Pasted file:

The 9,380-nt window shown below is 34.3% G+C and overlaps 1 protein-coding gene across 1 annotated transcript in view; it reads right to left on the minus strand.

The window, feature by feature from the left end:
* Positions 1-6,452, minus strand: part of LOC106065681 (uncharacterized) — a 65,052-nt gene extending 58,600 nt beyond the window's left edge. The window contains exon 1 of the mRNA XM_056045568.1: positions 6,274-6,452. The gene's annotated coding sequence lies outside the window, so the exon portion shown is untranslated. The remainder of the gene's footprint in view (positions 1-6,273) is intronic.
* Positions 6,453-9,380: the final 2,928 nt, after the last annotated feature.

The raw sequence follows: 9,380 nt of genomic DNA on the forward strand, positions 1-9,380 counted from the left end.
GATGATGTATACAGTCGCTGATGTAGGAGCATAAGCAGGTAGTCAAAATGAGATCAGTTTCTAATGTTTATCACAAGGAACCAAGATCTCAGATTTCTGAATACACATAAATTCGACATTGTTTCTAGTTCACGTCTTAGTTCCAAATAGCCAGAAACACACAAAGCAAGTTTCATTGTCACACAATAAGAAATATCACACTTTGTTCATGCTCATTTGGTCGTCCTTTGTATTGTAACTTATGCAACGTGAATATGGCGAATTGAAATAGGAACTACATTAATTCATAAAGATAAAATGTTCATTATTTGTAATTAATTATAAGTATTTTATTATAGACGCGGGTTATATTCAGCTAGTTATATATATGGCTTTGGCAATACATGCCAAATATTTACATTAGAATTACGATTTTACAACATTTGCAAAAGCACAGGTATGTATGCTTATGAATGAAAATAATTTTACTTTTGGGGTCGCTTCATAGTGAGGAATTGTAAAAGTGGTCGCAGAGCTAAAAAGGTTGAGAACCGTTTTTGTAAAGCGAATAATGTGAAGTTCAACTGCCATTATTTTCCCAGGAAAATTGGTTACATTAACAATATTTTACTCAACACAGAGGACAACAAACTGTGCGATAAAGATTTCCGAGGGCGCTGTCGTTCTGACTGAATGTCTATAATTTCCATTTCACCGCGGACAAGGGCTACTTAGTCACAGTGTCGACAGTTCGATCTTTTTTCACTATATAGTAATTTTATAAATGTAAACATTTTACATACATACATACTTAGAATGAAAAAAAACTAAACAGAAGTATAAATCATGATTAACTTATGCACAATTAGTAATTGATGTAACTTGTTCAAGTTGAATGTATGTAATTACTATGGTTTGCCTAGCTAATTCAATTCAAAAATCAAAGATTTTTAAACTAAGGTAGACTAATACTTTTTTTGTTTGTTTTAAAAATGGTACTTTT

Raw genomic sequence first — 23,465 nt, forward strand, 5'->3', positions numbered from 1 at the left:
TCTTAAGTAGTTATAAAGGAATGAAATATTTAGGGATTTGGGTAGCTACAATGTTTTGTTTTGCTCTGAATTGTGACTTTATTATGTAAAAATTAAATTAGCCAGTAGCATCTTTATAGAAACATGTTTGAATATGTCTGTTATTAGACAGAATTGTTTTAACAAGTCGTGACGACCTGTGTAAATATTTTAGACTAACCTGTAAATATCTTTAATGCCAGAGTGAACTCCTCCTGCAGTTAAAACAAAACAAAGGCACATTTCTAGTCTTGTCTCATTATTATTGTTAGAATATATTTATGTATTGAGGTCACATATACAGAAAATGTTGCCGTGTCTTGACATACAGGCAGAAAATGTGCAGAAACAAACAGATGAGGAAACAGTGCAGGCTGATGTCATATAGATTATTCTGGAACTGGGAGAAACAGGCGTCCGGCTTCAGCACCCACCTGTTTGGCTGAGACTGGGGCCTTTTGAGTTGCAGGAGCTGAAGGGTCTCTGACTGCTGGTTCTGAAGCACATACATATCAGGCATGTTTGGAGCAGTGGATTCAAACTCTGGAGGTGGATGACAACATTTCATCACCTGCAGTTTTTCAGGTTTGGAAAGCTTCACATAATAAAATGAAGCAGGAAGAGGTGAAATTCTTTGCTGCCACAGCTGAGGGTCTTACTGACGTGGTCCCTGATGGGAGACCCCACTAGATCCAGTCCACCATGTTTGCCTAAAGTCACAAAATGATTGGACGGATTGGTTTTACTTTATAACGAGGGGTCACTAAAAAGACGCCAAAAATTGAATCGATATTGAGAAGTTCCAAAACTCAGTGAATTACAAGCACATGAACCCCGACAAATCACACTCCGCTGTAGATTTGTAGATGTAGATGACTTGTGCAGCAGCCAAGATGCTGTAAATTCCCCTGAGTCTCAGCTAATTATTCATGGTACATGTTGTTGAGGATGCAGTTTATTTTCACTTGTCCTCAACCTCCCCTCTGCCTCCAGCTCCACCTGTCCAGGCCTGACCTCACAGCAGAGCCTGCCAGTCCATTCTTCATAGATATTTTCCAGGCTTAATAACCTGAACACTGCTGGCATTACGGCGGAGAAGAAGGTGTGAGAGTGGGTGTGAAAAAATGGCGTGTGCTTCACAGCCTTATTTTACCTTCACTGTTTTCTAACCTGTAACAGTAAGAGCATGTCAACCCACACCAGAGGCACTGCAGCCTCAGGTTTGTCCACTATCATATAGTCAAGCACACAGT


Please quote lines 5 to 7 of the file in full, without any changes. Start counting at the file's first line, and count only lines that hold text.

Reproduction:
The raw sequence follows: 9,380 nt of genomic DNA on the forward strand, positions 1-9,380 counted from the left end.
GATGATGTATACAGTCGCTGATGTAGGAGCATAAGCAGGTAGTCAAAATGAGATCAGTTTCTAATGTTTATCACAAGGAACCAAGATCTCAGATTTCTGAATACACATAAATTCGACATTGTTTCTAGTTCACGTCTTAGTTCCAAATAGCCAGAAACACACAAAGCAAGTTTCATTGTCACACAATAAGAAATATCACACTTTGTTCATGCTCATTTGGTCGTCCTTTGTATTGTAACTTATGCAACGTGAATATGGCGAATTGAAATAGGAACTACATTAATTCATAAAGATAAAATGTTCATTATTTGTAATTAATTATAAGTATTTTATTATAGACGCGGGTTATATTCAGCTAGTTATATATATGGCTTTGGCAATACATGCCAAATATTTACATTAGAATTACGATTTTACAACATTTGCAAAAGCACAGGTATGTATGCTTATGAATGAAAATAATTTTACTTTTGGGGTCGCTTCATAGTGAGGAATTGTAAAAGTGGTCGCAGAGCTAAAAAGGTTGAGAACCGTTTTTGTAAAGCGAATAATGTGAAGTTCAACTGCCATTATTTTCCCAGGAAAATTGGTTACATTAACAATATTTTACTCAACACAGAGGACAACAAACTGTGCGATAAAGATTTCCGAGGGCGCTGTCGTTCTGACTGAATGTCTATAATTTCCATTTCACCGCGGACAAGGGCTACTTAGTCACAGTGTCGACAGTTCGATCTTTTTTCACTATATAGTAATTTTATAAATGTAAACATTTTACATACATACATACTTAGAATGAAAAAAAACTAAACAGAAGTATAAATCATGATTAACTTATGCACAATTAGTAATTGATGTAACTTGTTCAAGTTGAATGTATGTAATTACTATGGTTTGCCTAGCTAATTCAATTCAAAAATCAAAGATTTTTAAACTAAGGTAGACTAATACTTTTTTTGTTTGTTTTAAAAATGGTACTTTT

Raw genomic sequence first — 23,465 nt, forward strand, 5'->3', positions numbered from 1 at the left: